top of page

Culture: a constantly moving target

The only thing changing about change is that it is happening faster than ever. This new pace dramatically impacts our work as we strive to understand the cultures where we work. A CEO of a long-term ministry in Asia once said, “Imagine the change and advancement that occurred in western countries over the last century. In my country, that magnitude of change and advancement is happening, not over the course of a century, but in a period as brief as 12-15 years.”

Culture is not a static challenge; it is a dynamic process. Christian academics Michael Anthony and Warren Benson note, “Today’s discoveries make yesterday’s ‘facts’ obsolete. Therefore, tomorrow’s discoveries will do the same for many of the things that we hold as true today.” How do we contextualize ministry instruction tools, when every trip into some countries yields new and shifting insights?

What is contextualization and why is it important? “Contextualization is not implied compromise of the gospel message or the authority of God’s Word; it is simply communicating it in a way that will be understandable in a local language and cultural worldview,” says Don Graham of The International Mission Board. Moreover, authors Mike Barnett and Robin Marin write, “We must allow the uncompromised Word of God to confront each people group in such a way that the authority of the Bible is maintained while communicating in a way that people can understand it and own it for themselves.” This is critical. They go on to say that without contextualization, “the church runs the risk of being seen as a foreign enterprise with a foreign message.”

The work of contextualizing information is not easy, and not without cost in terms of both finances and time. Richard Morris, advisor with More than a Mile Deep, an Entrust ministry partner in Africa, describes contextualization as the willingness to take the “long walk” with the people of the other culture. Given the pace of change, then, what strategies are most helpful? Below are some approaches Entrust finds effective.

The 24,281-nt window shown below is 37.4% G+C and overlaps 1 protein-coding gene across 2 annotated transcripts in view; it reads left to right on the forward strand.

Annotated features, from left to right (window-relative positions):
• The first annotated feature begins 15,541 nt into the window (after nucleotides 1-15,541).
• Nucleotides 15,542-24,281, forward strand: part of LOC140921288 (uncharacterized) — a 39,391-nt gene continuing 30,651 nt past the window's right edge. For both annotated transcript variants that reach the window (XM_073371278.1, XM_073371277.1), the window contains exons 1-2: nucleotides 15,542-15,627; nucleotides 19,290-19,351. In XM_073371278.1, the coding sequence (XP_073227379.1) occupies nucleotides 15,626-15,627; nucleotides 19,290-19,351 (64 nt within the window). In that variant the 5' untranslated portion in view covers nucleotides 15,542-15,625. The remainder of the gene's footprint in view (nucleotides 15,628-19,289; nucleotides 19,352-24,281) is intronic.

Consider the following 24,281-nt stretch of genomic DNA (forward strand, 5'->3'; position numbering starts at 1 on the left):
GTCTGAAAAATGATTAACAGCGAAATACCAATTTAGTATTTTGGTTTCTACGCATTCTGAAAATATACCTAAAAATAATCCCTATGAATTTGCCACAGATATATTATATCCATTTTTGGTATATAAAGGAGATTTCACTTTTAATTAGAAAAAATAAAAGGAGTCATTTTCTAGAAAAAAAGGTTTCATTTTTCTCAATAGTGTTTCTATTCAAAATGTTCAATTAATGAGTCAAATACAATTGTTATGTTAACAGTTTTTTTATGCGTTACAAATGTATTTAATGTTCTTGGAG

Yes, we may be there to provide training, but we must strive to nurture a learning attitude so we are constantly educated as we teach. East-West Ministries, an organization closely tied to Entrust, finds this principle to be true in its church-planting efforts. When entering a new country, foreigners must be sensitive to the importance of observing the culture. What is done in the West is not necessarily best. We need to ask, “What is changing here and what challenges might those changes pose for the church?” This can provide insight into the future, assisting local ministries in anticipating issues that might arise with cultural change.


Use instructional methods that are highly participatory, such as Entrust courses. Begin where learners are comfortable, then determine an appropriate tactic to move toward levels of interaction that will facilitate learning. After any experiential learning activity, be sure to debrief, with two goals. First, allow learners to reflect on what happened during a given learning activity and how that impacted the result. Second, encourage reflection about what might happen in the learners’ own ministry as similar dynamics arise. This gives participants and instructors alike insight into the culture and how to effectively train others within the culture.


These people will potentially become future instructors. This is powerful. They know and live the culture and understand the changes occurring within. As they are prepared to instruct, the importance of context, including change, can be emphasized and applied.


This is best facilitated by engaging local leaders in the creation and contextualization of ministry tools/curriculum. They are the real-time experts, knowing the culture and what is changing where they live.


Mary Dean, pastoral leader of women’s equipping at Stonebriar Community Church in Texas (and long-time Entrust Women-to-Women Ministry Training facilitator) says this was critical to Russian WWMT work. “Grounding things biblically was clearly important; honoring the Russian traditions of learning … but stretching the women to see the biblical framework motivated changes that would forever impact the preparation of disciple-making women in Russia.”


Richard Morris points out the rapid pace of change in African cultures: “It is a challenge to keep learning materials up to date with the cultures where they are used.” He suggests flexibly using local knowledge to respond to specific learning needs. Compose for your audience by interlacing curriculum with related local knowledge.


Dr. Nik Ripken, author and expert on the persecuted church, stated at Dallas Theological Seminary’s 2018 World Evangelism Conference that two billion people on earth do not know about the gospel, and 60%+ of those are oral learners. In this changing world, even in literate countries, research shows that more and more people prefer orality-type learning over reading. They prefer to learn via story, video or some other means of rapidly receiving and assimilating new information.

The goal is to reach the lost and to make disciples. Entrust’s approach is to make disciples by investing in local believers and leaders who understand the context and can carry out the mission in their communities. We have had the privilege of observing the Holy Spirit do amazing things in the great range of contexts/cultures in which each of our staff is blessed to minister.

126 views0 comments

Recent Posts

See All


bottom of page